>This preview was originally posted on TheaterJones.com.

 

Review: SMU Meadows Dance Ensemble Fall Concert 2014

Dancin' Man. Photo: Sharen Bradford
Dancin’ Man. Photo: Sharen Bradford

Intricate lighting, Illusions and props take center stage at this year’s Southern Methodist University’s Meadows Dance Ensemble Fall Dance Concert.

Dallas — Light played a pivotal role, literally and metaphorically, at this year’s Fall Dance Concert presented by Southern Methodist University’s Meadows Dance Ensemble. The Bob Hope Theatre on the SMU Campus was packed Friday night for the preimere of Christopher Dolder’s Handle as well as works by Bob Fosse, Adam Hougland and Alex Sanchez.

In past viewings The Meadows Dance Ensemble has proved itself to be a versatile and resilient group of dancers with a high level of professionalism. The pieces chosen for this year’s program challenged the dancers to take on multiple roles from lighting and prop mover to singer and hat trickster. This generation of dancers must know about all aspects of the performance and these students are well on their way.

The program opens with Dolder’s kaleidoscopic work Handle with music by Andhim, Eduardo Castillo, Fabricio Cavero, Farfan Herman Hupfeld, Moby, Thomas Newman and Avro Part. Through special lighting techniques, video projection, costuming and permeable walls, Dolder takes the public’s perception of what dance should look like and flips it on its head. One faceless dancer in a white body suit performs a series of wavy, bird-like movements before appearing to freeze in mid-air and being absorbed into one of the two 10-foot-tall permeable walls (one black and one white). On the white wall, two dancers covered head-to-toe in black emerge from the wall and perform a horizontal duet consisting of high upper back arches and gentle push and pull movements before disconnecting themselves from their tethers.

The piece climaxes during the dogfight where four couples take turns whipping and tugging at one another aided by the handles sewn into their costumes. The movement is grounded and concaved, evidence of Dolder’s extensive knowledge of Graham technique. This is also the first time we see the dancers’ faces and we are able to see them as humans versus objects. Even with all the added elements, the piece has a clear beginning, middle and end with the take away message being to handle each other and our environment with care.

Choreographer Christopher Dolder's new work Handle. Photo: Robert Hart.
Choreographer Christopher Dolder’s new work Handle. Photo: Robert Hart.

Hougland’s To the Fore also incorporates unique lighting techniques, but in this piece it’s the dancers controlling the light. Four work lights attached to long extension cords capture the four female dancers as they explode onto the stage in a series of quick bourree steps, saute jumps and turns on pointe. As the dancers approach their light it is suddenly pulled away, placing them in shadow. Four men appear and trail the light along their partner’s body as they bend and contort into different shapes. While the extension cords were intended to be props in their own right, obstacles around which dancers had to maneuver, at times they distracted from the dancers’ athletic quality of movement.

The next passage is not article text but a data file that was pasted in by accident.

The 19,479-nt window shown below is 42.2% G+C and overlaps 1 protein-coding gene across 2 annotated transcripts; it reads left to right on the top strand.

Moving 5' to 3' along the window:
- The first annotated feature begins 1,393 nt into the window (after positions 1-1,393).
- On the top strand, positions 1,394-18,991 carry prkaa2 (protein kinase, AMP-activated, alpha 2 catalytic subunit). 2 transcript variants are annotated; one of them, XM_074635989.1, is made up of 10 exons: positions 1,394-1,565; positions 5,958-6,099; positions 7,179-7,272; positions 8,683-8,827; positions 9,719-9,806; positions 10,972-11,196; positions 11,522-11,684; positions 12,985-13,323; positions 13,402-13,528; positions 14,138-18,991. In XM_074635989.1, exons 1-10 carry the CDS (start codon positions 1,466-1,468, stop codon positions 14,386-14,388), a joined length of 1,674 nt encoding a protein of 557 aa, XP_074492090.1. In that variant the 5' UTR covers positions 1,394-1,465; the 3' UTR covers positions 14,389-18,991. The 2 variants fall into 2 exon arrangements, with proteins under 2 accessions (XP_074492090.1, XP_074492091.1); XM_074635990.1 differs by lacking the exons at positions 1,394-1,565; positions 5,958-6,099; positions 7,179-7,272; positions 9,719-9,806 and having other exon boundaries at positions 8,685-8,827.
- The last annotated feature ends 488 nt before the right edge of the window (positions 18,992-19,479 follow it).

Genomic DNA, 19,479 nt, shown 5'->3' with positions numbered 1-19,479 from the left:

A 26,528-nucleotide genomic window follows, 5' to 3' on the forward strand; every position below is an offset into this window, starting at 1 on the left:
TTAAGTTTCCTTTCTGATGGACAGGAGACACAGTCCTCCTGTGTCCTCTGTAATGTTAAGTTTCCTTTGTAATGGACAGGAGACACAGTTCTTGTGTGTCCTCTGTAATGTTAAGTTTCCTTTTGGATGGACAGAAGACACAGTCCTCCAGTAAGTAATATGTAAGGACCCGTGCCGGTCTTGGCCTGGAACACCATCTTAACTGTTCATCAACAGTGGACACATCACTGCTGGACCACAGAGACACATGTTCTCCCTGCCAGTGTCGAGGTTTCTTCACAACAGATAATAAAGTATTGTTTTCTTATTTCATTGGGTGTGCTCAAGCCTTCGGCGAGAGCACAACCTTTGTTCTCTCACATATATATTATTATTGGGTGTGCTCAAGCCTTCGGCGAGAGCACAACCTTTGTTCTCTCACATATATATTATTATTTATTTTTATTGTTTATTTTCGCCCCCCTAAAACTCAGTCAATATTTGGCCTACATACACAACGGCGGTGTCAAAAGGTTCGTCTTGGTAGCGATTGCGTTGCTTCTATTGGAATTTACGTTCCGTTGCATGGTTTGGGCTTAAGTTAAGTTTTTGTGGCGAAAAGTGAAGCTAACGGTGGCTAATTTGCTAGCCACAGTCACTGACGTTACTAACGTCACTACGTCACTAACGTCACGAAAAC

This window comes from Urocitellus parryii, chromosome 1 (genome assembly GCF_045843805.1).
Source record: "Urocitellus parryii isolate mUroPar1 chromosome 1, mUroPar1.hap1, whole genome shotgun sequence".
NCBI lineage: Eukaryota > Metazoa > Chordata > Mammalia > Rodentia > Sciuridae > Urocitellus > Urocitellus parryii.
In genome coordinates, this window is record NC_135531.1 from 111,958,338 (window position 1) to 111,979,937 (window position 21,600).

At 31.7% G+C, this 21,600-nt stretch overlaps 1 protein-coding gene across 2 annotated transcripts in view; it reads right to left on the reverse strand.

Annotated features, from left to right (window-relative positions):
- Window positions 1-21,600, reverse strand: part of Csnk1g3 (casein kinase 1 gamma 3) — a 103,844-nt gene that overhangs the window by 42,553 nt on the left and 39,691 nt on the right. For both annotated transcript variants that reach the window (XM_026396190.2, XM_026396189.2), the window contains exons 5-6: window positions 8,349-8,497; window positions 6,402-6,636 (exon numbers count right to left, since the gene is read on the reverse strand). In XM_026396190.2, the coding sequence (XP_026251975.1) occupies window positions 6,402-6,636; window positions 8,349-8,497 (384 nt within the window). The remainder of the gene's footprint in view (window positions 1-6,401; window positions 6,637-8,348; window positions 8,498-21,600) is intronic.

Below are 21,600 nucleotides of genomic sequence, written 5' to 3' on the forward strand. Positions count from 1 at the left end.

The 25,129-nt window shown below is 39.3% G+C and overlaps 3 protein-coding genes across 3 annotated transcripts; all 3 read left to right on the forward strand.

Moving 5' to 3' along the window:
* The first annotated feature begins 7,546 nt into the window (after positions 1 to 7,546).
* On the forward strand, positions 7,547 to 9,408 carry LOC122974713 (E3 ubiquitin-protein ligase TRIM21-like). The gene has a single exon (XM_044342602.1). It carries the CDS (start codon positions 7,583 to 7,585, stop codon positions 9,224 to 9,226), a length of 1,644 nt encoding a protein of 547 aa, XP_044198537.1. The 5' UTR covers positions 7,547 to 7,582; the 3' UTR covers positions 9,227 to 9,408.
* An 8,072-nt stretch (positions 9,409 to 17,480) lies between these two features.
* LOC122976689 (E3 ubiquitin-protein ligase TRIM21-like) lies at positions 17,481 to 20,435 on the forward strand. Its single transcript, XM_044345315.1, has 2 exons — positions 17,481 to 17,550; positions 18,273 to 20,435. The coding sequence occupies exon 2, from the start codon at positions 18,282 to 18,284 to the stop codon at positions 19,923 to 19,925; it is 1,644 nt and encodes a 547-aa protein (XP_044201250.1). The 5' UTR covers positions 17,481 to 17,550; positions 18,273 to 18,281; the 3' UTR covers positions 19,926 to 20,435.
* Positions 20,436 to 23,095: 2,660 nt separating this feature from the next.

Hougland displays his talent for narratives in his second piece Cigarettes, set to different versions of the song “Three Cigarettes in an Ashtray” by Patsy Cline, Pickin’ On, Georgette Dee & Terry Truck, Smokers Die Younger and k.d. lang. The story describes a woman’s encounter with three different men and the affect she has on them. Kelsey Rohr was exquisite in this role. Her matured body awareness enables her to move easily from luxurious back stretches and weightless leaps to frantic gesturing and leaded walks. On this night, Zachery Biel, Christopher Dorsey and Dexter Green displayed their prowess in a series of acrobatic moves and tricky lifts with Rohr.

The evening closes with Alex Sanchez’s homage to Bob Fosse. The work is split into three sections that represent different periods of accomplishment in his life. Fosse’s admiration for Fred Astaire is evident through the white socks with back shoes and slacks, wide-rim hats and tight arm movements in Dancin’ Man. No big jumps or multiple pirouettes, just clean, staccato hat tricks and rhythmic walking. The loss of a hat did break the Illusion for a moment and brings up the question whether a dancer should ever retrieve a lost prop or just keep on going. In this instance they went with the lather.

Reid Conlon, Hope Endrenyi and Reid Frye did a commendable job in Fosse’s classic “Steam Heat.” Dressed in black suits and bowler hats, the trio nailed the Fosse shoulder isolations and turned-in foot work. The hat flips and traveling knee spins were big crowd pleasures. The men shone in the final section with their elongated runs, knee bobs and shimmies to the upbeat notes of “Sing, Sing, Sing.” While the angels’ balletic movements in between the sections don’t seem to add much to the work, the image of the hat bathed in a single spotlight at the very beginning is certainly arresting. Having everyone lip-sync the peppy show tunes also adds more authenticity to the piece.

This review was originally published on TheaterJones.com.